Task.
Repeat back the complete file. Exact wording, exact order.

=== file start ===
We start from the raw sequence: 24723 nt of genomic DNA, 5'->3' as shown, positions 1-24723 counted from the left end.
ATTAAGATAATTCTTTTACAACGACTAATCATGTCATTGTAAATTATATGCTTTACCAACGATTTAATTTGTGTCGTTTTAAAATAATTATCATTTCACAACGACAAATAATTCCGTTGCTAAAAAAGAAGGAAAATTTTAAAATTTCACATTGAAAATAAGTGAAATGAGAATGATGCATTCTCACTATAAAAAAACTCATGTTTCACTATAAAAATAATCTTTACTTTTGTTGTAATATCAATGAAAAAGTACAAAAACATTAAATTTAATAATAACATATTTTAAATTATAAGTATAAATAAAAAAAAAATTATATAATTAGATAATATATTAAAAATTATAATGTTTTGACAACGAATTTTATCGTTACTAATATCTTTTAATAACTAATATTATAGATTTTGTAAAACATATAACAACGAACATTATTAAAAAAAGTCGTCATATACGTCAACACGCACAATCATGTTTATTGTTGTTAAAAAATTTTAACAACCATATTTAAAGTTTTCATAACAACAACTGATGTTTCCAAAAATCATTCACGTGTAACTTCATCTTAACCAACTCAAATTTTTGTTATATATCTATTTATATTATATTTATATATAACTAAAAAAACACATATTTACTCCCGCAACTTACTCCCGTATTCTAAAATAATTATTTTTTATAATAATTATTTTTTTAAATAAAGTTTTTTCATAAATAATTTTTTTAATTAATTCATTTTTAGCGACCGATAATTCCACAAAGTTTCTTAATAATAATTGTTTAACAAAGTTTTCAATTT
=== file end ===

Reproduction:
We start from the raw sequence: 24723 nt of genomic DNA, 5'->3' as shown, positions 1-24723 counted from the left end.
ATTAAGATAATTCTTTTACAACGACTAATCATGTCATTGTAAATTATATGCTTTACCAACGATTTAATTTGTGTCGTTTTAAAATAATTATCATTTCACAACGACAAATAATTCCGTTGCTAAAAAAGAAGGAAAATTTTAAAATTTCACATTGAAAATAAGTGAAATGAGAATGATGCATTCTCACTATAAAAAAACTCATGTTTCACTATAAAAATAATCTTTACTTTTGTTGTAATATCAATGAAAAAGTACAAAAACATTAAATTTAATAATAACATATTTTAAATTATAAGTATAAATAAAAAAAAAATTATATAATTAGATAATATATTAAAAATTATAATGTTTTGACAACGAATTTTATCGTTACTAATATCTTTTAATAACTAATATTATAGATTTTGTAAAACATATAACAACGAACATTATTAAAAAAAGTCGTCATATACGTCAACACGCACAATCATGTTTATTGTTGTTAAAAAATTTTAACAACCATATTTAAAGTTTTCATAACAACAACTGATGTTTCCAAAAATCATTCACGTGTAACTTCATCTTAACCAACTCAAATTTTTGTTATATATCTATTTATATTATATTTATATATAACTAAAAAAACACATATTTACTCCCGCAACTTACTCCCGTATTCTAAAATAATTATTTTTTATAATAATTATTTTTTTAAATAAAGTTTTTTCATAAATAATTTTTTTAATTAATTCATTTTTAGCGACCGATAATTCCACAAAGTTTCTTAATAATAATTGTTTAACAAAGTTTTCAATTT